So let me reiterate, that if the police get back to me say, you know what, even though we think as you think, lie detectors don't really work very well, if they find that useful at some point, I will listen to them, and we will respond accordingly. But let me say today that the congressman is going to make available what the police ask for that they think is helpful. And if it is a search of his apartment, if it is something as somebody said, a sample, if it is anything else, let it come.

But also, let the police get back to their job, go take your cameras and your pads and your pencils and try to see if there is somebody else out there who might have some information that could actually find this woman, as opposed to prying into the private lives of the Condits once and for all.


LOWELL: I have today written a letter -- and I'm sure this won't be of as interest to you as some of the other things I had to say today. But today, I have written a letter to the heads of the news organizations around the country, have asked them to stop staking out the Condit family home, his apartment, the homes of his children, and let them start living their lives again. If the congressman wants to make a statement to you directly, I can assure you we know where to find you.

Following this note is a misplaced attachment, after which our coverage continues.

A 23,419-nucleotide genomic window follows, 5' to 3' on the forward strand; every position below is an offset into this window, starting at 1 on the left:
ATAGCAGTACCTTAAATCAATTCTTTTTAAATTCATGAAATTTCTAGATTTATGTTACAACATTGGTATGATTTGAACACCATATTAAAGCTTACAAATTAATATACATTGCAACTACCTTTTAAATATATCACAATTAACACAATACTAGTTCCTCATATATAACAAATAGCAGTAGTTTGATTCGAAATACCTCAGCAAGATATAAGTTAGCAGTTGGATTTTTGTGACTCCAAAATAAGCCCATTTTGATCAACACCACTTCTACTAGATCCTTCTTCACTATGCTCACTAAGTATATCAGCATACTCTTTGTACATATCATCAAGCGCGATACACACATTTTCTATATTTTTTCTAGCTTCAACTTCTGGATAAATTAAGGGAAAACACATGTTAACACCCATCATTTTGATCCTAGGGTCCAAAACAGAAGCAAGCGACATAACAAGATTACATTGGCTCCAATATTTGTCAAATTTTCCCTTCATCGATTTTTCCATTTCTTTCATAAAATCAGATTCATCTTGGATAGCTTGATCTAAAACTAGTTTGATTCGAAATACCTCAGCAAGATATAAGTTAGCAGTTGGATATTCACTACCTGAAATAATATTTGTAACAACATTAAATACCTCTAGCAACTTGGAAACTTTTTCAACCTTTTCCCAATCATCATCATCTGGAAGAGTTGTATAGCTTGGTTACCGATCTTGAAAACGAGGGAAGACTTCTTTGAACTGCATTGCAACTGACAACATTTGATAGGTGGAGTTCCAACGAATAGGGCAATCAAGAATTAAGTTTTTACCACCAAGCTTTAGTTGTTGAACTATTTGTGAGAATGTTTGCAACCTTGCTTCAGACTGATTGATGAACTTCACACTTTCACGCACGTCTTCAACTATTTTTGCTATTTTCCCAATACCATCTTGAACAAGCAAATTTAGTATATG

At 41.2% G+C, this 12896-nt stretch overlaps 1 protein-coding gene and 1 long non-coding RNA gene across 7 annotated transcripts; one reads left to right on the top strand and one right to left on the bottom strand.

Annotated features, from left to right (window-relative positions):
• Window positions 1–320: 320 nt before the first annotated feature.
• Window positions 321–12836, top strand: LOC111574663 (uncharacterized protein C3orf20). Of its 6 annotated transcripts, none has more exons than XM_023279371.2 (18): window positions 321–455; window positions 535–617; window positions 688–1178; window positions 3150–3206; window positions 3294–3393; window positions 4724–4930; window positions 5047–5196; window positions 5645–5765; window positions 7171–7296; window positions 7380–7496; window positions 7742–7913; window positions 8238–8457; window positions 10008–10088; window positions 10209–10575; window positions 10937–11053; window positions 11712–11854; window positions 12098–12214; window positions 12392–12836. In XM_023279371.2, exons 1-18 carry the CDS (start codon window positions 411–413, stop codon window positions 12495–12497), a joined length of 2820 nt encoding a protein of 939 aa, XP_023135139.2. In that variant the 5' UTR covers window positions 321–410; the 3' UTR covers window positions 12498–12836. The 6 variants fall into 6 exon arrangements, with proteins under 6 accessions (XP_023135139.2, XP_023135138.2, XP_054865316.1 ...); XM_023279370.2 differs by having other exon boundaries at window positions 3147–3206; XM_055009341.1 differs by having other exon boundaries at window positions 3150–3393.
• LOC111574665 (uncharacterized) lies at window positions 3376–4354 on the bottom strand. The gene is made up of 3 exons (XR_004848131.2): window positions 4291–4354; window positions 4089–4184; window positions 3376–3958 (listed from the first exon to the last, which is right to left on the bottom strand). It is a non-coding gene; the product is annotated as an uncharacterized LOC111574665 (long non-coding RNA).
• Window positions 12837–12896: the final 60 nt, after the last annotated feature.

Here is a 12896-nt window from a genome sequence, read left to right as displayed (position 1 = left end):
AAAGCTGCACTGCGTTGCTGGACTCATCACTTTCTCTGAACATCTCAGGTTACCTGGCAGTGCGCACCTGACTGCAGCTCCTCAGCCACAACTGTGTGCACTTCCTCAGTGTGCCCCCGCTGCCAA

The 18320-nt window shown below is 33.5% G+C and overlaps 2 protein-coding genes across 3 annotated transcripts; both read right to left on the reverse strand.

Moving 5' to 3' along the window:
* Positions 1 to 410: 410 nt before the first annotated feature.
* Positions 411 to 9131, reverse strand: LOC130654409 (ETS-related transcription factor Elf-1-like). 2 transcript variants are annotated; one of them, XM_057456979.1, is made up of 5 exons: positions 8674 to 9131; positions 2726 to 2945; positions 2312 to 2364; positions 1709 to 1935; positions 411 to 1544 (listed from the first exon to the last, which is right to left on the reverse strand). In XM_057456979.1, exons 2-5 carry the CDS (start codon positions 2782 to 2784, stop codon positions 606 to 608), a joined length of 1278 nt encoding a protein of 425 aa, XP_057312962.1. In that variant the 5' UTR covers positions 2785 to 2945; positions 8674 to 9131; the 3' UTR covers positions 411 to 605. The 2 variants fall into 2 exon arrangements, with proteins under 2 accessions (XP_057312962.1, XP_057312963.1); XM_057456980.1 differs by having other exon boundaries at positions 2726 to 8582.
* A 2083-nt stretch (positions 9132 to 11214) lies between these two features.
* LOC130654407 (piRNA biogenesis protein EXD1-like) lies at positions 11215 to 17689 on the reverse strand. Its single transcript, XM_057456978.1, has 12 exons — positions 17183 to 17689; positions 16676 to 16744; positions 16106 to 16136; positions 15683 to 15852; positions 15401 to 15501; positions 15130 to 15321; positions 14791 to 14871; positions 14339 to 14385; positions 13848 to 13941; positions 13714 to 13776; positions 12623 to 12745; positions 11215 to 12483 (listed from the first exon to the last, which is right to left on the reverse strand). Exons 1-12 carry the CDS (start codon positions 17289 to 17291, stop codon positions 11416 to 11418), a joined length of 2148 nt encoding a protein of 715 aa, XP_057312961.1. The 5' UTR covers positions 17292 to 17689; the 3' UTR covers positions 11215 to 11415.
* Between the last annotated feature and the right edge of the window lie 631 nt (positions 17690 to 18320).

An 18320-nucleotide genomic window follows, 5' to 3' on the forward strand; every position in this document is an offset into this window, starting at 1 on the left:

QUESTION: Why wouldn't the congressman allow access to his apartment, access to telephone records, access to his apartment? Why are you announcing that? Why...

LOWELL: Why wouldn't he allow it?

QUESTION: No, why...


... nine weeks ago.

LOWELL: It has never -- it has never come up before, and more importantly, I'll tell you something better than that. Not only has he allowed access to his apartment, some of you might know -- maybe some of you don't know -- that on the very first time he spoke to the police he, the congressman, invited the police -- where? To his apartment. It happened in May. They sat right there.

This has not been anything but the congressman's attempt to be open. When you asked me, "Why hasn't he allowed it?" the better question is what have people asked him do and whether he has responded. And let me assure you he has.

Two more questions.